The concomitant existence of both texts and their embedded social theories requires a degree of internal negotiation for some modern-day readers: whereas Gilman’s ideas were crucial to the women’s rights movement and proved far ahead of her time, her meditations on race assumed white superiority and advocated for the refurbished subjugation of African-Americans. Contemporary scholars have made many commentaries on Gilman’s staggered progressiveness.
In her book Building domestic liberty: Charlotte Perkins Gilman’s architectural feminism, Polly Wynn Allen argues that Gilman’s “stated belief in the ultimate equality of all races boiled down to an expectation that other races would become more and more like hers. She saw the United States as a molding and not a melting pot. The policies she favored featured forced assimilation into the mold of so-called civilization.” Without a “stable constituency to challenge and inform her,” Gilman waxed ignorant and arrogant, ultimately theorizing wholly inappropriate solutions on the issue of race that were both unwarranted and poorly informed. Allen notes, however, that on multiple occasions Gilman actually “expressed disgust at the behavior of dominant groups toward minorities,” which seems more in line with her ideas about female liberation. Despite this purported disgust, Gilman’s own behavior reflected the typical racism observed in other white feminists of her time. For example, in her article “Charlotte Perkins Gilman and the Shadow of Racism,” Denise D. Knight cites a letter written by Gilman to her daughter in 1922. In the letter, Gilman recounts how she asked to move to a different part of the train because two African-American individuals were assigned to the bed next to her, stating that “to have sat in the sun opposite those coons and their baggage? & their lunch? the boy squirming about and making all manner of noises? would have used me up pretty badly.” No matter the modern affirmations or decries of Gilman’s prejudice, in action she proved to be racially discriminatory.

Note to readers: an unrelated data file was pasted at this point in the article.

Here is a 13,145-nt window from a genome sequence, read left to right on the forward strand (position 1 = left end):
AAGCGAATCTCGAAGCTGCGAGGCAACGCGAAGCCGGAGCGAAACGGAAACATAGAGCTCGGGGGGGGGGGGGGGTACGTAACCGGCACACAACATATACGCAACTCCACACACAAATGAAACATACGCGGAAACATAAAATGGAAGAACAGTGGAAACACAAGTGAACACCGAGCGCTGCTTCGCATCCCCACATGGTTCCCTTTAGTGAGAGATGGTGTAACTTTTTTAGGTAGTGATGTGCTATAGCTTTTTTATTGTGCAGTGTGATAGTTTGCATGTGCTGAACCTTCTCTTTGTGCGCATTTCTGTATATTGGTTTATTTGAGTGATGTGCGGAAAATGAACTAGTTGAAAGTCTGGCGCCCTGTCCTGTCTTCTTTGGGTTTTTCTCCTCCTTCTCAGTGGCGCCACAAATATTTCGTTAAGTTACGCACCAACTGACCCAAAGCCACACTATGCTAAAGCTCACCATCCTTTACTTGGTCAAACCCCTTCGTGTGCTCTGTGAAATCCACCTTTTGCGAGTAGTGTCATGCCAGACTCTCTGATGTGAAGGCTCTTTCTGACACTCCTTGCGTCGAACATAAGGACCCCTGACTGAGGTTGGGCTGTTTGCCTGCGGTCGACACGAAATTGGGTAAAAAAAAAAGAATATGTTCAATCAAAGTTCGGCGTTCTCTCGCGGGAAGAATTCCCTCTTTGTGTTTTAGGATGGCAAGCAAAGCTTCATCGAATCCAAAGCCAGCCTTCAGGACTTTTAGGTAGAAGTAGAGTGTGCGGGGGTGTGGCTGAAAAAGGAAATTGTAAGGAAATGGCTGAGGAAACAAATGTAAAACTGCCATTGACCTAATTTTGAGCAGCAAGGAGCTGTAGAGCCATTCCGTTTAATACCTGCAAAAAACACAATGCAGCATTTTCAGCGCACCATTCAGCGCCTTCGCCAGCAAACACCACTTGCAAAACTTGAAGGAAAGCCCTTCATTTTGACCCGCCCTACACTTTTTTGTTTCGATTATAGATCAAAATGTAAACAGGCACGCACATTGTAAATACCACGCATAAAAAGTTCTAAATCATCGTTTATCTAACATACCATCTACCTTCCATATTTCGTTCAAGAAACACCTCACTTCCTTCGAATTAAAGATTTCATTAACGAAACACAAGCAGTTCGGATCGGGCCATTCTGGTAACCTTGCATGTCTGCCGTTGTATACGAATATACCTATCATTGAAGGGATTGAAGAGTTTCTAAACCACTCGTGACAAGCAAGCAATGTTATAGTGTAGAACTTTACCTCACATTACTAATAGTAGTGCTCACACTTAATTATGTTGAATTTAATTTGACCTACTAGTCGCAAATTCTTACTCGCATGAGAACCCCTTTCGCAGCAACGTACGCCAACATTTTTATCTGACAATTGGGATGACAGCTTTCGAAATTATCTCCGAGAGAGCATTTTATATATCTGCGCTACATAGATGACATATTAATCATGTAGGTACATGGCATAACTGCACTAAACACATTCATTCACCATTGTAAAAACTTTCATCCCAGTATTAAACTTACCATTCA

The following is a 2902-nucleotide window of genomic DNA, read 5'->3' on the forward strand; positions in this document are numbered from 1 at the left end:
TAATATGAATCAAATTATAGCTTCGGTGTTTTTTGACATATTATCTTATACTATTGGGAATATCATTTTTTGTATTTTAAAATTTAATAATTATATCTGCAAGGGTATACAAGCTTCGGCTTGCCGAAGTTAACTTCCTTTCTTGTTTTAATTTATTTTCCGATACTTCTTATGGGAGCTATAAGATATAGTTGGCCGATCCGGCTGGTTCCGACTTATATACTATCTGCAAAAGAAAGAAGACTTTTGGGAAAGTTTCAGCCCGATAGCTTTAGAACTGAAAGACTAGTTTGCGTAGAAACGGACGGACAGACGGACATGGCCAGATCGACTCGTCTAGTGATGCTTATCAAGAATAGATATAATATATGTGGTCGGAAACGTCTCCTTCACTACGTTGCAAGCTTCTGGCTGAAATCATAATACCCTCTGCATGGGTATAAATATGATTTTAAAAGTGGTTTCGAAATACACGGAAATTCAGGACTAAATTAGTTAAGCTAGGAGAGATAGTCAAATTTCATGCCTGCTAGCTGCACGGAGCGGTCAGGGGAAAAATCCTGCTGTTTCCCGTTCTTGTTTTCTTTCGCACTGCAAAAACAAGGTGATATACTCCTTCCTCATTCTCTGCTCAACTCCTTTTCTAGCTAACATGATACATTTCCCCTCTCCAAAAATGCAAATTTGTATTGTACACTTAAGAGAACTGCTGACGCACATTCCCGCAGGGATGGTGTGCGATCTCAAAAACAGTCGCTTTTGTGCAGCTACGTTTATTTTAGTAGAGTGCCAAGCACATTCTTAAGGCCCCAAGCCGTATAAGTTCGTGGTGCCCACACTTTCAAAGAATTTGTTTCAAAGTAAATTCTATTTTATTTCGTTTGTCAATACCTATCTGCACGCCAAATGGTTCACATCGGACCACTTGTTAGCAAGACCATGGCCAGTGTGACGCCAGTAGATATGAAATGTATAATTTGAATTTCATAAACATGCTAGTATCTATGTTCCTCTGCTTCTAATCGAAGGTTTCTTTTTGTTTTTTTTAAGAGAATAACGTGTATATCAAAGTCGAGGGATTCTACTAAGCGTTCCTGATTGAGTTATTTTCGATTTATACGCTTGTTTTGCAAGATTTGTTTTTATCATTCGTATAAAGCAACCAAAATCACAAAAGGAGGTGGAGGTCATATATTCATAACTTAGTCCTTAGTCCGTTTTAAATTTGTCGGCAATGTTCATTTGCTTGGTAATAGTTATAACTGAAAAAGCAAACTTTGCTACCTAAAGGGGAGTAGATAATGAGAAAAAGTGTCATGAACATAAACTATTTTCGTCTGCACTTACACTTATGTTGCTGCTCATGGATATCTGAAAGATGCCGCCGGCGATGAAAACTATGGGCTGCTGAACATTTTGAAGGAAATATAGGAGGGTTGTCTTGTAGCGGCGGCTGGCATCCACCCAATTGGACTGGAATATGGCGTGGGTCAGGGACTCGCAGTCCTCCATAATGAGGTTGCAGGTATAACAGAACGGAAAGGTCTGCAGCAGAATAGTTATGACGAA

Gary Scharnhorst’s “Making Her Fame: Charlotte Perkins Gilman in California” provides insight into Gilman’s ability to harmonize her racism with her women’s rights advocacy. In this article, Scharnhorst notes that Gilman “slipped into the orbit of nationalism almost accidentally” after submitting a satirical poem to a nationalist magazine. In one of her following lectures, Gilman defined nationalism as “a system of industrial organization by which the whole nation may obtain the greatest wealth with the least exertion, and by which the whole nation may equally share in the common necessaries of life.” Weinbaum goes on to note that “although by 1893-94 Stetson was filling her agenda with other reform activities, they were consistently informed by Nationalist ideas,” and it was with other nationalists that Gilman “shared… a faith in the imminent realization of a utopian dream.” According to Scharnhorst, Gilman “used her Nationalist lectures to champion the economic independence of women, her most characteristic and recurrent theme.” Indeed, upon closer analysis it becomes clear that Gilman’s nationalist beliefs permeate and underpin her theoretical texts. The attainment of a more perfect civilization, as referenced in Women and Economics, parallels the realization of a utopian dream, for which she often found creative release via her other utopian fiction works. At the end of “A Suggestion on the Negro Problem,” Gilman asserts that her proposed mandatory emancipation is actually “a plan of education that would make the whole race rise in social evolution.” Her proposals involving gender equality and racial inequality are consistently justified with the same guaranteed, overall benefit to the nation as a whole, the root of her ponderings and the darling of her efforts.